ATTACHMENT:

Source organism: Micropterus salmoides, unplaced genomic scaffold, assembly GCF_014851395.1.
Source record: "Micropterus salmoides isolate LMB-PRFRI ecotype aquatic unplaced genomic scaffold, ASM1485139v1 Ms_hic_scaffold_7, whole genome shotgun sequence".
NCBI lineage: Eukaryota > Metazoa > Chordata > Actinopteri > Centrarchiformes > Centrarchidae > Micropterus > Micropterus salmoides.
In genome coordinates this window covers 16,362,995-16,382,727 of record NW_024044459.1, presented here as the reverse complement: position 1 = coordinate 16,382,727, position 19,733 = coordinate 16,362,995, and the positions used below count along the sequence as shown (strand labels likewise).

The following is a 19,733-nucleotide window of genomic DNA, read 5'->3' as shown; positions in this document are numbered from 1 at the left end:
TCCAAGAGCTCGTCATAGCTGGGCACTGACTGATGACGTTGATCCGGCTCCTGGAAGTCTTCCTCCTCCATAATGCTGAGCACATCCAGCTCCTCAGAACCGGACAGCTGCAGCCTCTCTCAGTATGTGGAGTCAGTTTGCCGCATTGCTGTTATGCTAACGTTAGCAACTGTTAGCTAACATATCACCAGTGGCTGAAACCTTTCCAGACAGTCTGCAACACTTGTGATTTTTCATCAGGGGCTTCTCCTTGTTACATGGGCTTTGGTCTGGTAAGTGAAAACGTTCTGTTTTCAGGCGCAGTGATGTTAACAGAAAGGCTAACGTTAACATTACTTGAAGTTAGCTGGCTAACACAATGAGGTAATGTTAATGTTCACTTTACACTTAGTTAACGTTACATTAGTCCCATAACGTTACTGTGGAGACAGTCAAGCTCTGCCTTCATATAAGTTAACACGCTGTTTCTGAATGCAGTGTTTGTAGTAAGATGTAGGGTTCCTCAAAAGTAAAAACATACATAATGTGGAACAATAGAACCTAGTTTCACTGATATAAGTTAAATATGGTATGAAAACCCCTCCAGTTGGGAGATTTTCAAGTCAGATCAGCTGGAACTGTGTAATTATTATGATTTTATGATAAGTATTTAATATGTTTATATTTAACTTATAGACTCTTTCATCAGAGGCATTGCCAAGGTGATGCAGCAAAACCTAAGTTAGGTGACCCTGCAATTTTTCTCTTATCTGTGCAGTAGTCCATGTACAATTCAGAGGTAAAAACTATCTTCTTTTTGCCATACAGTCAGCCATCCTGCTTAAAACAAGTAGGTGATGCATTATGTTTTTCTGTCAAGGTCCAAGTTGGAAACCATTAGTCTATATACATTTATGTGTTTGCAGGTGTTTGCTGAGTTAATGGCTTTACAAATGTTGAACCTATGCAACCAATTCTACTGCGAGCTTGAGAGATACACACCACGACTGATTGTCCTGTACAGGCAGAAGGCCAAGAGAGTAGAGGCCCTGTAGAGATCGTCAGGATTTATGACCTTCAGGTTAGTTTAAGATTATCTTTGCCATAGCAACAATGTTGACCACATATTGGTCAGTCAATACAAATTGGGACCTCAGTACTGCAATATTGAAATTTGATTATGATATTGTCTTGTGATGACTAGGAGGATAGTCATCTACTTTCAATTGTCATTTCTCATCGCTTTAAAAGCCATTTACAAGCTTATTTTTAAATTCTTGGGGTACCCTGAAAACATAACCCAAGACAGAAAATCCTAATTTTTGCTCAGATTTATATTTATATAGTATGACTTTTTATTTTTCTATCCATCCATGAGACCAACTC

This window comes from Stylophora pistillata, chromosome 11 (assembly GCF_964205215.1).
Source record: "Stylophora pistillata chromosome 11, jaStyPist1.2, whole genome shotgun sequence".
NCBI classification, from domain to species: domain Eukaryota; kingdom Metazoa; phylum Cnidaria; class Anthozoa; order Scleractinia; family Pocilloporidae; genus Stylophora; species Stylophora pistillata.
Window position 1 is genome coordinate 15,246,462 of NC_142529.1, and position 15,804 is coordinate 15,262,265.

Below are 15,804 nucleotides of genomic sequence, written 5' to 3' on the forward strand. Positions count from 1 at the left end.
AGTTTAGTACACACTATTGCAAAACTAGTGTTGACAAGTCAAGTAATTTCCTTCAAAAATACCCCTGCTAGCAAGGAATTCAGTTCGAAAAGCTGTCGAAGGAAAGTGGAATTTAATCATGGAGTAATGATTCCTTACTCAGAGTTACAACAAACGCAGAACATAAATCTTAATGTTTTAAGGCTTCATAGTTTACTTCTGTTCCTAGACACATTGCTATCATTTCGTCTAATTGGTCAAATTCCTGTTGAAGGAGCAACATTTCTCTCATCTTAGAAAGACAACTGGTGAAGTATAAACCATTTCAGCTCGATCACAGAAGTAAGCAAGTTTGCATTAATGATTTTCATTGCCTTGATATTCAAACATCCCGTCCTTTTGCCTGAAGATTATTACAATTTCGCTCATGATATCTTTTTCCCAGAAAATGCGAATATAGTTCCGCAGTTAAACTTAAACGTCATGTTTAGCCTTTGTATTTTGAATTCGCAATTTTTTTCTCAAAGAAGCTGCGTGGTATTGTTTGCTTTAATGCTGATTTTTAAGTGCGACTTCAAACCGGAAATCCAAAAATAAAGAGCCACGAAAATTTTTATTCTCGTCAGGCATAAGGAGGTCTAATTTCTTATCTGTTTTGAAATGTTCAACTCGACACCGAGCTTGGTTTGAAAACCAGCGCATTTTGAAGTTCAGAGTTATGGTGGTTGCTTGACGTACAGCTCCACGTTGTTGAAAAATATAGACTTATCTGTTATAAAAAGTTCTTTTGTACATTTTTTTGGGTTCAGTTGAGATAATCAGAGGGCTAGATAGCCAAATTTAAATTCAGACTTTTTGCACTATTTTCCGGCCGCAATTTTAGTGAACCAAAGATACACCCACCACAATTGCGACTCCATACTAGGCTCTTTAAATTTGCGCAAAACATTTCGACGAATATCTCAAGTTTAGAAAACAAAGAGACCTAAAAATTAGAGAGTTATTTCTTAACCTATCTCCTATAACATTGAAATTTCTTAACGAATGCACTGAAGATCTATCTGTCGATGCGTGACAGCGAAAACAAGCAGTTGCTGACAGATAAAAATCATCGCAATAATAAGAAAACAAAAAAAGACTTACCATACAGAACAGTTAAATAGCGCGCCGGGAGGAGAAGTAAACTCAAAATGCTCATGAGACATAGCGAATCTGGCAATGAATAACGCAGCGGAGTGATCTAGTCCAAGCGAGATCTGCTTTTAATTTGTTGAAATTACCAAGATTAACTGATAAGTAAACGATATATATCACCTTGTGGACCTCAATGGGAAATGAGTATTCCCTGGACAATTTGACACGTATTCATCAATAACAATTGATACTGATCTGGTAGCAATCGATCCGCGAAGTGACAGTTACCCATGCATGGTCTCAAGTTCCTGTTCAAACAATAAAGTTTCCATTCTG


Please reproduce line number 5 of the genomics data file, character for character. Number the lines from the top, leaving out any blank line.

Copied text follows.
The following is a 19,733-nucleotide window of genomic DNA, read 5'->3' as shown; positions in this document are numbered from 1 at the left end: